the dawn of a Star Trek generation
June 22, 2012 5:43 AM   Subscribe

In Praise of Leisure - "Imagine a world in which most people worked only 15 hours a week. They would be paid as much as, or even more than, they now are, because the fruits of their labor would be distributed more evenly across society. Leisure would occupy far more of their waking hours than work. It was exactly this prospect that John Maynard Keynes conjured up in a little essay published in 1930 called 'Economic Possibilities for Our Grandchildren.' Its thesis was simple. As technological progress made possible an increase in the output of goods per hour worked, people would have to work less and less to satisfy their needs, until in the end they would have to work hardly at all... He thought this condition might be reached in about 100 years — that is, by 2030." (via)
Making money cannot be the permanent business of humanity, for the simple reason that there is nothing to do with money except spend it. And we cannot just go on spending. There will come a point when we will be satiated or disgusted or both. Or will we? ... Keynes thought that the motivational basis of capitalism was "an intense appeal to the money-making and money-loving instincts of individuals." He thought that with the coming of plenty, this motivational drive would lose its social approbation; that is, that capitalism would abolish itself when its work was done. But so accustomed have we become to regarding scarcity as the norm that few of us think about what motives and principles of conduct would, or should, prevail in a world of plenty...

Why, despite the surprising accuracy of his growth forecasts, are most of us, almost 100 years on, still working about as hard as we were when he wrote his futuristic essay? The answer is that a free-market economy both gives employers the power to dictate hours and terms of work and inflames our innate tendency toward competitive, status-driven consumption. Keynes was well aware of the evils of capitalism but assumed that they would wither away once their work of wealth creation was done. He did not foresee that they might become permanently entrenched, obscuring the very ideal they were initially intended to serve... The irony, however, is that now that we have at last achieved abundance, the habits bred into us by capitalism have left us incapable of enjoying it properly...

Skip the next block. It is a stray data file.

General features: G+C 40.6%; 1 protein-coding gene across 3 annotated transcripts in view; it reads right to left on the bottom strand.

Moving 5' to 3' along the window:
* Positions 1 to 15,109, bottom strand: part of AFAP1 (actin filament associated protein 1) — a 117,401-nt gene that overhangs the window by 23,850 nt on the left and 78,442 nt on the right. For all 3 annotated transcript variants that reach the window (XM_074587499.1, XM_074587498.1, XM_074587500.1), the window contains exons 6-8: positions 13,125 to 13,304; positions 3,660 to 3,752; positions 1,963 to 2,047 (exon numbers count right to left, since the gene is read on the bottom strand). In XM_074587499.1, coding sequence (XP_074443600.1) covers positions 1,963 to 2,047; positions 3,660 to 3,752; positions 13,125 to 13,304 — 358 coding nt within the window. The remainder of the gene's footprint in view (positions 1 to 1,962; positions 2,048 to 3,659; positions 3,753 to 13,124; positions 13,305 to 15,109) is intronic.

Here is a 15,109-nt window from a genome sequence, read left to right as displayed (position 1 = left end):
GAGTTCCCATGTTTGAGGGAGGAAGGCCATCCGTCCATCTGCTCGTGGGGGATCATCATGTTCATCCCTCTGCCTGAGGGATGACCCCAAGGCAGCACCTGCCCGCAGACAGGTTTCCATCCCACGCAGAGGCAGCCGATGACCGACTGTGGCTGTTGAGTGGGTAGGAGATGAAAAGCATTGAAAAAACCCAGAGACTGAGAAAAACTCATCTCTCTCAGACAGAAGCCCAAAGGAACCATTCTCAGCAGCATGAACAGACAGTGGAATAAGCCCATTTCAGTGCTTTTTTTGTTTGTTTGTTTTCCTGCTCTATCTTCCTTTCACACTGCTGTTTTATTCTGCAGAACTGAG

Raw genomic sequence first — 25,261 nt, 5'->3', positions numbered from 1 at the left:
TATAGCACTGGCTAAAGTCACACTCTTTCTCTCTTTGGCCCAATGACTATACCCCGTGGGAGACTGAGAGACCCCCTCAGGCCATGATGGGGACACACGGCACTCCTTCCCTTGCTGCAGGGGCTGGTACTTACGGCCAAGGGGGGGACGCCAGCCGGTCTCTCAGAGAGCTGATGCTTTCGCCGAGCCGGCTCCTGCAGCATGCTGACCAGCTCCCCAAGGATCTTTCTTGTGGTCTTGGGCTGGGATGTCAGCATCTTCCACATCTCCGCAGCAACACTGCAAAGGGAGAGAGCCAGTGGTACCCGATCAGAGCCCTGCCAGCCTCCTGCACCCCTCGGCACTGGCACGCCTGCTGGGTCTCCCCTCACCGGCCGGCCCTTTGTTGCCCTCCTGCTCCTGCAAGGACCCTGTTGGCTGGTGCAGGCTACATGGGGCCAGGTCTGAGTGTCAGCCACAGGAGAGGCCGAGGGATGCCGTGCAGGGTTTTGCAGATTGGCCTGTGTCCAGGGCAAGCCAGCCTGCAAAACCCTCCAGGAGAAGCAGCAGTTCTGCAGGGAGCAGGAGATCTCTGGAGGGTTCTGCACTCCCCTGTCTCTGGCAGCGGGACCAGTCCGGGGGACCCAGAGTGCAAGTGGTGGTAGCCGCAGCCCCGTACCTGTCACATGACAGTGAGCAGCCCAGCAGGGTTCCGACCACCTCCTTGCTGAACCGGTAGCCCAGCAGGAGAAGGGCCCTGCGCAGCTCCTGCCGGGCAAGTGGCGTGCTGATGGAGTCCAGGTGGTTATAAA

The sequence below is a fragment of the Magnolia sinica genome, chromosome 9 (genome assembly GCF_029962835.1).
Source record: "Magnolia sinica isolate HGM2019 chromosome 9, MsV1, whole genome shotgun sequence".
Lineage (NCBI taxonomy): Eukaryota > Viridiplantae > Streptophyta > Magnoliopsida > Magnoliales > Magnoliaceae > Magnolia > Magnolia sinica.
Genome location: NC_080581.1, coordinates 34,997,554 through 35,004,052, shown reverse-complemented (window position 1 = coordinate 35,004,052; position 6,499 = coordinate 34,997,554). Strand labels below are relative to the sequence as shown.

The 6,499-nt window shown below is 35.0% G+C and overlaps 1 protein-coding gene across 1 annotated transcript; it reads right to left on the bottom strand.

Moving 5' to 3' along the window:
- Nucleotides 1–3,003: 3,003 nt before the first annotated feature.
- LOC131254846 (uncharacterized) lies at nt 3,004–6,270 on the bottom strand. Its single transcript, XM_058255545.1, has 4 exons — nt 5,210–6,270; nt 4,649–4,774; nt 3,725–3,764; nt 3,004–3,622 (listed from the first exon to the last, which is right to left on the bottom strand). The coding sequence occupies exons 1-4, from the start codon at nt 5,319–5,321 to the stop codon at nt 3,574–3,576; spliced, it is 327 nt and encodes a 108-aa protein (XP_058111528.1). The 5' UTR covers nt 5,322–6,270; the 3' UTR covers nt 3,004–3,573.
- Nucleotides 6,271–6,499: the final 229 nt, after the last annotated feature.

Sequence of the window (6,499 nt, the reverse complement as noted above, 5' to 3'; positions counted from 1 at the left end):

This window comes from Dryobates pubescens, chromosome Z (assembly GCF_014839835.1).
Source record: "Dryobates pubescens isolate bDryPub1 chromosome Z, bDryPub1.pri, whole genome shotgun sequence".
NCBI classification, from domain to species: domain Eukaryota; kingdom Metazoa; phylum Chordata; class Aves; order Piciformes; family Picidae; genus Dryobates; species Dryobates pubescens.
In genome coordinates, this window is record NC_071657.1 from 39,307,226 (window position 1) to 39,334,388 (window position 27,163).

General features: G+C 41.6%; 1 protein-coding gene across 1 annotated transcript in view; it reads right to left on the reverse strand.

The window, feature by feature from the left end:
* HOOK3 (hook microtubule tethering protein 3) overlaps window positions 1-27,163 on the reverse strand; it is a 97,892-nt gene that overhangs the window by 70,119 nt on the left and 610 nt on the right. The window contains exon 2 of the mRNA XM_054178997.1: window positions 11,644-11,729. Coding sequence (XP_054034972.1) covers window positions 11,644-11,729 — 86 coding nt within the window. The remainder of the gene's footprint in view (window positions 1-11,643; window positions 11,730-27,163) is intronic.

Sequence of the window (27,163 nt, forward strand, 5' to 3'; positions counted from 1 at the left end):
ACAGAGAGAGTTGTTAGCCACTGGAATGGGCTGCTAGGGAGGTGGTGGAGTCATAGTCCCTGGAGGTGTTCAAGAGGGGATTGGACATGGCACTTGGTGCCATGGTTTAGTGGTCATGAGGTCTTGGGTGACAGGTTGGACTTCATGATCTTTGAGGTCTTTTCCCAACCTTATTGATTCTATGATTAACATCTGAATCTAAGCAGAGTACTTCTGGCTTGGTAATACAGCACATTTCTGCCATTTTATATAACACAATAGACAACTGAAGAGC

If scarcity is always with us, then efficiency, the optimal use of scarce resources, and economics, the science that teaches us efficiency, will always be necessary... scarcity, as most people understand it, has diminished greatly in most societies over the last 200 years. People in rich and even medium-rich countries no longer starve to death. All this implies that the social importance of efficiency has declined, and with it the utility of economics... the problem is that a competitive, monetized economy puts us under continual pressure to want more and more. The 'scarcity' discerned by economists is increasingly an artifact of this pressure. Considered in relation to our vital needs, our state is one not of scarcity but rather of extreme abundance.
How Much Is Enough? What Is It For? "It was the shift to a market-based philosophy of growth that inflamed the insatiability of wants -- by abandoning any interest in the social outcome of growth. The market was bound by the rule of law, but there was no longer any moral, political or cultural restraint on the individual pursuit of wealth. Keynes's notion of satiety had no place. Such a system cannot work according to plan. It is both economically and morally inefficient. The Anglo-American system of the past 30 years, dominated by the financial-services industry, has been retained for the benefit of a predatory plutocracy that creams off the riches in the name of freedom and globalization. So, what intellectual, moral and political resources still exist in Western societies to reverse the onslaught of insatiability and redirect our purposes toward the good life?"

Saving State Parks: The End Of Public Funding? "[A]cting one by one by one, they set into motion this dynamic... where suddenly we're not acting collaboratively or collectively as a public. We're acting individually as philanthropists to benefit the thing we're most passionate about. And suddenly we don't have a civic sphere anymore. We don't have political participation. We don't have an 'us.' We have a bunch of 'I's.' "
posted by kliuless (117 comments total) 119 users marked this as a favorite

 
I want to read all this (after work). It's something I've been thinking about lately after rereading Betrand Russell's "In Praise of Idleness" -- he uses the a hypothetical example of increased productivity in pin manufacturing to make his point. As you have increases in efficiency without increase in demand, do the same workers work less? No fewer workers work the same amount, and others are out of work.